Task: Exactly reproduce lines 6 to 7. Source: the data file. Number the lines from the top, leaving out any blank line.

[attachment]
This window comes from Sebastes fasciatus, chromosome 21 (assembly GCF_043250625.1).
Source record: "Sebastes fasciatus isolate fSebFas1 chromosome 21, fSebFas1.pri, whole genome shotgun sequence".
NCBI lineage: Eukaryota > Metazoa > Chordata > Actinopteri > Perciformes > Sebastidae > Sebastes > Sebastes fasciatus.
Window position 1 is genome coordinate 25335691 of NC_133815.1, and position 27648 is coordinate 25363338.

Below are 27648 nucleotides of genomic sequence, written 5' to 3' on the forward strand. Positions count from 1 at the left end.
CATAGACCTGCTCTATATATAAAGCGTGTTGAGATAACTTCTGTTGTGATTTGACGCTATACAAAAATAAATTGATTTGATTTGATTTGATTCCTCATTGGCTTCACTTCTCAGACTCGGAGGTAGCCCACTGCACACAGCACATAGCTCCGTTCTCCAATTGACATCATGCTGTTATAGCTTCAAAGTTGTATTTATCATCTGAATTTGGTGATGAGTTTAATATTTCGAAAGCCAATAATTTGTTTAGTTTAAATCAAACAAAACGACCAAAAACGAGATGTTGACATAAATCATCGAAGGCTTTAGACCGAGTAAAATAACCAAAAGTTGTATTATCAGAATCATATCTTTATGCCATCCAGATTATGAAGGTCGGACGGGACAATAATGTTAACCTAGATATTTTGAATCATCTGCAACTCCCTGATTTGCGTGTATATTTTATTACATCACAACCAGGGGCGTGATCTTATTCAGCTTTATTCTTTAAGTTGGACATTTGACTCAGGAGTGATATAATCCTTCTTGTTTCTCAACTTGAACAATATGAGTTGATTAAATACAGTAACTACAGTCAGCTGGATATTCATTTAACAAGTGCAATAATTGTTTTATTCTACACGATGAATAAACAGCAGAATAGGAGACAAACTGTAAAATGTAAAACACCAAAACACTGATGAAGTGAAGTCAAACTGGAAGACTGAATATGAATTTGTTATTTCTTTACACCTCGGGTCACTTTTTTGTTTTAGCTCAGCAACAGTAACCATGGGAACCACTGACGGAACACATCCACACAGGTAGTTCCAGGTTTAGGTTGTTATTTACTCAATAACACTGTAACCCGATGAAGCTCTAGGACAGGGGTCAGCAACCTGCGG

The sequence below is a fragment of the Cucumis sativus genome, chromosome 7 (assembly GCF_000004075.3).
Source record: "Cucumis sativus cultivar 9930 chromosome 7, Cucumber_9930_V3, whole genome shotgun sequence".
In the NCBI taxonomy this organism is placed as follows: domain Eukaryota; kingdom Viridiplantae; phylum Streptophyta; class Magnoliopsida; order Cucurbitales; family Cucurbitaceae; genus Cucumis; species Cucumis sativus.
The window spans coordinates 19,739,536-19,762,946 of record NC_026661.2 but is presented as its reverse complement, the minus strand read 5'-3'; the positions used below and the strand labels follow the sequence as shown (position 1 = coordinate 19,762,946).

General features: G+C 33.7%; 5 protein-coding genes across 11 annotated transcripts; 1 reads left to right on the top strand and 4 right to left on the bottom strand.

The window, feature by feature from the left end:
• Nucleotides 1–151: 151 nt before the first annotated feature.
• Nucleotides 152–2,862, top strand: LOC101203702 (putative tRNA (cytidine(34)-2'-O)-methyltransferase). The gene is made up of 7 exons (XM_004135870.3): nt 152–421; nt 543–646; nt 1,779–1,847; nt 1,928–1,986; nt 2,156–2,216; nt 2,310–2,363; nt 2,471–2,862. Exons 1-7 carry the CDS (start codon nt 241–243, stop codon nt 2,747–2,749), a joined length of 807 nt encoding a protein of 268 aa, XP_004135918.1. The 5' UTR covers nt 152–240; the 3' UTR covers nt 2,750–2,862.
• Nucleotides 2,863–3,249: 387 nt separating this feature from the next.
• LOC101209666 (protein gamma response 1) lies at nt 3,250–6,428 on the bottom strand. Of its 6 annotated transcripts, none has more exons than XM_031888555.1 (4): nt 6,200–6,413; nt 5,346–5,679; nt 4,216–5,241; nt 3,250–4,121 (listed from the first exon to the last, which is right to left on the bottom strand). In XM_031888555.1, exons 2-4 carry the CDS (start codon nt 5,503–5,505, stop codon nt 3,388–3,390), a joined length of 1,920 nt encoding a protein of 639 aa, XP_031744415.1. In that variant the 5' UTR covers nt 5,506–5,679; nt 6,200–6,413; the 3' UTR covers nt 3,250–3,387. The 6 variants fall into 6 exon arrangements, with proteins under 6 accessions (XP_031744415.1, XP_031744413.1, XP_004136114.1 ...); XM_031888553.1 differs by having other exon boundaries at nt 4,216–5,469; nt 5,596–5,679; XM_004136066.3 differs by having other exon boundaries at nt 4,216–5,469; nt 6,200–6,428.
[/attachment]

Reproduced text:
CATAGACCTGCTCTATATATAAAGCGTGTTGAGATAACTTCTGTTGTGATTTGACGCTATACAAAAATAAATTGATTTGATTTGATTTGATTCCTCATTGGCTTCACTTCTCAGACTCGGAGGTAGCCCACTGCACACAGCACATAGCTCCGTTCTCCAATTGACATCATGCTGTTATAGCTTCAAAGTTGTATTTATCATCTGAATTTGGTGATGAGTTTAATATTTCGAAAGCCAATAATTTGTTTAGTTTAAATCAAACAAAACGACCAAAAACGAGATGTTGACATAAATCATCGAAGGCTTTAGACCGAGTAAAATAACCAAAAGTTGTATTATCAGAATCATATCTTTATGCCATCCAGATTATGAAGGTCGGACGGGACAATAATGTTAACCTAGATATTTTGAATCATCTGCAACTCCCTGATTTGCGTGTATATTTTATTACATCACAACCAGGGGCGTGATCTTATTCAGCTTTATTCTTTAAGTTGGACATTTGACTCAGGAGTGATATAATCCTTCTTGTTTCTCAACTTGAACAATATGAGTTGATTAAATACAGTAACTACAGTCAGCTGGATATTCATTTAACAAGTGCAATAATTGTTTTATTCTACACGATGAATAAACAGCAGAATAGGAGACAAACTGTAAAATGTAAAACACCAAAACACTGATGAAGTGAAGTCAAACTGGAAGACTGAATATGAATTTGTTATTTCTTTACACCTCGGGTCACTTTTTTGTTTTAGCTCAGCAACAGTAACCATGGGAACCACTGACGGAACACATCCACACAGGTAGTTCCAGGTTTAGGTTGTTATTTACTCAATAACACTGTAACCCGATGAAGCTCTAGGACAGGGGTCAGCAACCTGCGG

The sequence below is a fragment of the Cucumis sativus genome, chromosome 7 (assembly GCF_000004075.3).